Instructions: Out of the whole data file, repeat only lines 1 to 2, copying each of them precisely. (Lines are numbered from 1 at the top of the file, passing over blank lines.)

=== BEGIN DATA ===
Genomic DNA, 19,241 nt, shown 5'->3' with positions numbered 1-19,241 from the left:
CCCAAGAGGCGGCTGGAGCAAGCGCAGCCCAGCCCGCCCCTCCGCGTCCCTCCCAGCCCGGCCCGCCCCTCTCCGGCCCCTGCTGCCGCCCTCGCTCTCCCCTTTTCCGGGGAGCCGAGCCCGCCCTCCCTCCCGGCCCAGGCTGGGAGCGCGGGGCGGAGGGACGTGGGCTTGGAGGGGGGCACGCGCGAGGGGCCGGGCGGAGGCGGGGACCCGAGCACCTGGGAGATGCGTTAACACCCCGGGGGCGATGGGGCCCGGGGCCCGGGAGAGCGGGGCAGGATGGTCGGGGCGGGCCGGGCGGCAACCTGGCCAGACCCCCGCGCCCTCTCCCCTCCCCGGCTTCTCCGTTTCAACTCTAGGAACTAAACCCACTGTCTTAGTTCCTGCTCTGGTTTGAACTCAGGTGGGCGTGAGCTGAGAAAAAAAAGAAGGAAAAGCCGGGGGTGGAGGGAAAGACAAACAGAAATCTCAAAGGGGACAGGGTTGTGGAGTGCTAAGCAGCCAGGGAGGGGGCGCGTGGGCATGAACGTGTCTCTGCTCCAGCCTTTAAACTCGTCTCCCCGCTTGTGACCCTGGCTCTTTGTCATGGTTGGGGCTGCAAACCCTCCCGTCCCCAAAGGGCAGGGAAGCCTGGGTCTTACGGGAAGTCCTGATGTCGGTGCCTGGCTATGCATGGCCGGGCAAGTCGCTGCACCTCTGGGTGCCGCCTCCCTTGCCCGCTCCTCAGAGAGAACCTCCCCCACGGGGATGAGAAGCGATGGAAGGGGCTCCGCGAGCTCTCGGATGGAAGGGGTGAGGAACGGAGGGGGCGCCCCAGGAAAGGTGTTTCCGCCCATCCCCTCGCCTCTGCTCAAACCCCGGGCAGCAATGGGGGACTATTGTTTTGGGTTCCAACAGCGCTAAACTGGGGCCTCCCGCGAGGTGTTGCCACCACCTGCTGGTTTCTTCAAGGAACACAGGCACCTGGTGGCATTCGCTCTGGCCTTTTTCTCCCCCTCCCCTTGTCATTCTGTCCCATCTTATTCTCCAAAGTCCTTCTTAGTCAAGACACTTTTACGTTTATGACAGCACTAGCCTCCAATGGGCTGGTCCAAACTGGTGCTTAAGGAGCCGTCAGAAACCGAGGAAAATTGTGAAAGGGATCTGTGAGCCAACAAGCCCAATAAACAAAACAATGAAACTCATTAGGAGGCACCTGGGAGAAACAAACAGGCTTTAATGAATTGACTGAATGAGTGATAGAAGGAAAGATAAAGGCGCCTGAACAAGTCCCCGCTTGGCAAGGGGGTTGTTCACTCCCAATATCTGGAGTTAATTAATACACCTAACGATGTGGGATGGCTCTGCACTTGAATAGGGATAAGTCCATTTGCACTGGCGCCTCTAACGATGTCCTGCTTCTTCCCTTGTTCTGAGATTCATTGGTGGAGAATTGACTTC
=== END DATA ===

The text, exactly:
Genomic DNA, 19,241 nt, shown 5'->3' with positions numbered 1-19,241 from the left:
CCCAAGAGGCGGCTGGAGCAAGCGCAGCCCAGCCCGCCCCTCCGCGTCCCTCCCAGCCCGGCCCGCCCCTCTCCGGCCCCTGCTGCCGCCCTCGCTCTCCCCTTTTCCGGGGAGCCGAGCCCGCCCTCCCTCCCGGCCCAGGCTGGGAGCGCGGGGCGGAGGGACGTGGGCTTGGAGGGGGGCACGCGCGAGGGGCCGGGCGGAGGCGGGGACCCGAGCACCTGGGAGATGCGTTAACACCCCGGGGGCGATGGGGCCCGGGGCCCGGGAGAGCGGGGCAGGATGGTCGGGGCGGGCCGGGCGGCAACCTGGCCAGACCCCCGCGCCCTCTCCCCTCCCCGGCTTCTCCGTTTCAACTCTAGGAACTAAACCCACTGTCTTAGTTCCTGCTCTGGTTTGAACTCAGGTGGGCGTGAGCTGAGAAAAAAAAGAAGGAAAAGCCGGGGGTGGAGGGAAAGACAAACAGAAATCTCAAAGGGGACAGGGTTGTGGAGTGCTAAGCAGCCAGGGAGGGGGCGCGTGGGCATGAACGTGTCTCTGCTCCAGCCTTTAAACTCGTCTCCCCGCTTGTGACCCTGGCTCTTTGTCATGGTTGGGGCTGCAAACCCTCCCGTCCCCAAAGGGCAGGGAAGCCTGGGTCTTACGGGAAGTCCTGATGTCGGTGCCTGGCTATGCATGGCCGGGCAAGTCGCTGCACCTCTGGGTGCCGCCTCCCTTGCCCGCTCCTCAGAGAGAACCTCCCCCACGGGGATGAGAAGCGATGGAAGGGGCTCCGCGAGCTCTCGGATGGAAGGGGTGAGGAACGGAGGGGGCGCCCCAGGAAAGGTGTTTCCGCCCATCCCCTCGCCTCTGCTCAAACCCCGGGCAGCAATGGGGGACTATTGTTTTGGGTTCCAACAGCGCTAAACTGGGGCCTCCCGCGAGGTGTTGCCACCACCTGCTGGTTTCTTCAAGGAACACAGGCACCTGGTGGCATTCGCTCTGGCCTTTTTCTCCCCCTCCCCTTGTCATTCTGTCCCATCTTATTCTCCAAAGTCCTTCTTAGTCAAGACACTTTTACGTTTATGACAGCACTAGCCTCCAATGGGCTGGTCCAAACTGGTGCTTAAGGAGCCGTCAGAAACCGAGGAAAATTGTGAAAGGGATCTGTGAGCCAACAAGCCCAATAAACAAAACAATGAAACTCATTAGGAGGCACCTGGGAGAAACAAACAGGCTTTAATGAATTGACTGAATGAGTGATAGAAGGAAAGATAAAGGCGCCTGAACAAGTCCCCGCTTGGCAAGGGGGTTGTTCACTCCCAATATCTGGAGTTAATTAATACACCTAACGATGTGGGATGGCTCTGCACTTGAATAGGGATAAGTCCATTTGCACTGGCGCCTCTAACGATGTCCTGCTTCTTCCCTTGTTCTGAGATTCATTGGTGGAGAATTGACTTC